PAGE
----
Based on previous experience, you’d get informed of the etiquette required after you’ve committed the sin or been admitted to a clique. A good example would have been walking across the grass in front of an important building when you are in a hurry – there’s no sign to tell you that you shouldn’t, but you became aware of a number of black looks. If you were lucky, someone whispered politely in your shell-like. If you were really lucky, they’d walk across the grass to keep you company! However, the usual scenario was that you’d get left out in the cold.
Good manners – all that I’d encountered in archery despite my grouses about chivalry – are where you politely tell someone where they are likely to offend. I hoped this is the lane the Steve’s driving down, or my former view of the Nice Gnome was about to be tarnished.
“When you have finished shooting, you should always check that no-one is at full draw before you leave. If they are, wait until the shot’s finished – that way you won’t interrupt them.” Steve’s face looked stern – the hamster eyebrows arched dramatically. He didn’t even bother to tug on his beard which was normally the signal that he was getting anxious about the reception his talks were receiving. He must have known his stuff.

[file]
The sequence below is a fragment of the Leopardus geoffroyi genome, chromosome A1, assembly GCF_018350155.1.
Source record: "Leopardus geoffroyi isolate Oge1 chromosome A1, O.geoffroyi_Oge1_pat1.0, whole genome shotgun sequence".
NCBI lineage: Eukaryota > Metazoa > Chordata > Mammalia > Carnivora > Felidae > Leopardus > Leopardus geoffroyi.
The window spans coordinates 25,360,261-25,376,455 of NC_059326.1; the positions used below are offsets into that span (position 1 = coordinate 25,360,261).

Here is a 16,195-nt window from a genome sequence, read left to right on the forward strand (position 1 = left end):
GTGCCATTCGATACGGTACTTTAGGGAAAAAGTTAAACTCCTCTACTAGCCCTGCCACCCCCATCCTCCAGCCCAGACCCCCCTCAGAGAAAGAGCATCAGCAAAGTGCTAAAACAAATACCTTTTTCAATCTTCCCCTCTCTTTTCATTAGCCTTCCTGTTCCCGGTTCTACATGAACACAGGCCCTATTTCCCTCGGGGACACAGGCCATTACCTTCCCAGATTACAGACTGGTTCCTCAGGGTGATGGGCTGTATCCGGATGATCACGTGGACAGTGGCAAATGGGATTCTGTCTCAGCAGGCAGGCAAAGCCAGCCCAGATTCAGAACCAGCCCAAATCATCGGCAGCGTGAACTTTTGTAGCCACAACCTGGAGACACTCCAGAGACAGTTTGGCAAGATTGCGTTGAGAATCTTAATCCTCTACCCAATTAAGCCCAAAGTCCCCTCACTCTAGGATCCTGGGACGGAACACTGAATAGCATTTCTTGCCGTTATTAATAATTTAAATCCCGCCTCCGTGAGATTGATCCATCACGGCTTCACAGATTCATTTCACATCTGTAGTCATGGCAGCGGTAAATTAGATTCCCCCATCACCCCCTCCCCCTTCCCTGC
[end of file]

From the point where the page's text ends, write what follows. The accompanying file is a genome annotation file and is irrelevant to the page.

“This applies when you move onto the shooting line as well.” Steve continued “and you shouldn’t talk on the line, or stand behind someone who’s shooting and talk in a loud voice.”
OOPS. I’ve chattered like a magpie behind someone who’s shooting and Richard burbles away at any opportunity. At least I know now, so taking lack of experience and other extenuating circumstances into account, can I get my sentence of ‘death by etiquette’ (pretty nasty way to go – public flogging, disemboweling and sub-aqua 5 a side flower arranging – all rolled into 1) commuted to life?
“The final thing is that, unless you are a natural-born poseur” (for some reason I got one of those looks from Steve as I fluffed my hair) “and like being out on the line on your own, you should return the compliment to your fellow archers. If you find you have finished, but there is one other person still shooting, you should remain on the line with them.”
That did make sense. No way would I want to be left out there on my own – what if my hair hadn’t been freshly-washed that evening? What if those shoes really didn’t go with those trousers which were – speak it in whispers – a tad too short and showed a sock as you walked?
However, I felt it essential that I made an addition to Stortford Archery Club’s etiquette. I wish to add that ‘If any lady should, by accident, be left on the line in splendid isolation, then polite applause should be offered as a comment upon her faultless choice of shooting accessories.’
Now, stuff that up your GNAS & FITAs!
“Thank you for listening, everyone!” Steve enthused at the group, did a little sideways shuffle, combed through the beard with his fingers and exited stage left.
Phil resumed, centre stage.
“You’ll have noticed that you have paper targets on the bosses tonight. Up to now, you’ve all been hitting the target, in the centre. We don’t want that to change tonight, but if you aim to hit the gold your results will most likely go downhill.”